Petitions force 11th-hour meeting on North Stonington school project; contracts were set to be signed today

Petitions force 11th-hour meeting on North Stonington school project; contracts were set to be signed today



NORTH STONINGTON — The Board of Selectmen has set a town meeting for Feb. 1 for voters to consider a pair of petitions that seek to halt and reconsider a two-year, $38 million project to modernize town schools that is set to break ground next month.

After a lengthy, at times heated public comment period, the board voted unanimously to schedule the meeting, acting on advice of both the town’s bond counsel and its attorney, Robert Avina.

The town is set to award contract bids for the project today, and town officials and supporters of the project, which has been in the pipeline for years, said the 11th-hour filing of petitions throws a monkey wrench into the process.  

“This is not an ideal situation,” First Selectman Mike Urgo said. “I have to put my signature on a contract tomorrow … this is terrible.” 

The meeting is set for 7 p.m., Feb. 1, at the Wheeler School gymatorium. Urgo said he would not refer the issue to a referendum.

“It’s not what the petition asked for, and I think that would drag things out longer,” he said. 

Both petitions use language that is “basically the same” in asking for a town meeting, Avina said. The signatures have been certified by the town clerk.

Avina said North Stonington, a town not governed by charter, is bound by state law regarding petitions and special town meetings. 

Refusing to call a town meeting could trigger court action by the petitioners that, in essence, would direct the town to “order the officials to do their job,” Avina said. Preston faced a similar situation in 2002 when a petition sought to eliminate the town planner position and the selectmen did not schedule a town meeting, he said. Lower courts agreed, but the Supreme Court of Connecticut reversed those rulings, he said, ordering the town meeting. Voters in 2006 kept the planner.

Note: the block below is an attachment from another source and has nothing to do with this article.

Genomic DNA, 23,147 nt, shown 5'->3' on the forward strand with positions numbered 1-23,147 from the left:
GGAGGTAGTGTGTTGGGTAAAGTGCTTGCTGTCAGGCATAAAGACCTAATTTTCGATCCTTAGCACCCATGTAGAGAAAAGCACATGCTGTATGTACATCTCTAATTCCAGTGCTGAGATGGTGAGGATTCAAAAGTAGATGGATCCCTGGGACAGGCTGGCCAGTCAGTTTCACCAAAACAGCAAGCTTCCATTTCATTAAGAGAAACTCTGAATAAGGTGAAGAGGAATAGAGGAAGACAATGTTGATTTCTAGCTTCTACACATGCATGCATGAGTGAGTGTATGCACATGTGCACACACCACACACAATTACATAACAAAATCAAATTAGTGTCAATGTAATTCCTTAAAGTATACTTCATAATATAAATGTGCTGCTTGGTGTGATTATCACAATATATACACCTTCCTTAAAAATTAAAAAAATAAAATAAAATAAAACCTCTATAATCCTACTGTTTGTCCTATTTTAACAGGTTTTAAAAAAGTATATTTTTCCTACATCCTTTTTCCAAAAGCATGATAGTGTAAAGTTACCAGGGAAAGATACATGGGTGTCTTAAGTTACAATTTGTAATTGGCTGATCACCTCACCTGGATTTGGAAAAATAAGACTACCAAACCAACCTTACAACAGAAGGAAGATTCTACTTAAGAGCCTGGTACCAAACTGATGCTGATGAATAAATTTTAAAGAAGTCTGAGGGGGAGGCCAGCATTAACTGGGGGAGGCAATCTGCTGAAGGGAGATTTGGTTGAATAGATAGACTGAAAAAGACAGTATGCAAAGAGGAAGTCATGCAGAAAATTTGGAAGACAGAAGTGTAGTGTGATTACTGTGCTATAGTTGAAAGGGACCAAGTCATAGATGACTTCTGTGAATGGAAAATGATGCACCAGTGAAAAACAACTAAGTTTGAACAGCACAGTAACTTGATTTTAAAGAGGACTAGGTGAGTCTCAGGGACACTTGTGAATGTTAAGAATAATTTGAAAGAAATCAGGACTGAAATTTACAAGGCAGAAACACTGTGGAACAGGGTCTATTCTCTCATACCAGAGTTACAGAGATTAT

Last week, selectmen set the guaranteed maximum pricing for the school project at $33.8 million.

The work will add a middle and high school wing to the existing gymatorium, eliminating the need for students to cross Norwich-Westerly Road by using a tunnel to travel to and from their classrooms across the street. Work also will include an addition to North Stonington Elementary School and roof work on the administration offices.

Voters in May 2016 approved spending up to $38.55 million for the project.

The town's School Building Modernization Committee's initial plans for the work came in about $2 million above that amount. But through various design changes, rebidding and deferment of the demolition of the existing middle-high school building, the total was brought down to $38.18 million.

With a projected state reimbursement of $15.06 million and another $1.6 million in waivers tied to meeting certain space standards, the cost to the town was reduced to $21.89 million.

Resident Anthony Palazzolo, an attorney who circulated one petition, contends the project has not been completely funded from the state at 46.07 percent reimbursement rate, which was a requirement in the town's referendum on the project.

Palazzolo said four legal opinions have been rendered on whether the project can move forward and, he said, none have been sufficient or have verified the reimbursement rate.

rblessing@thewesterlysun.com

 

 


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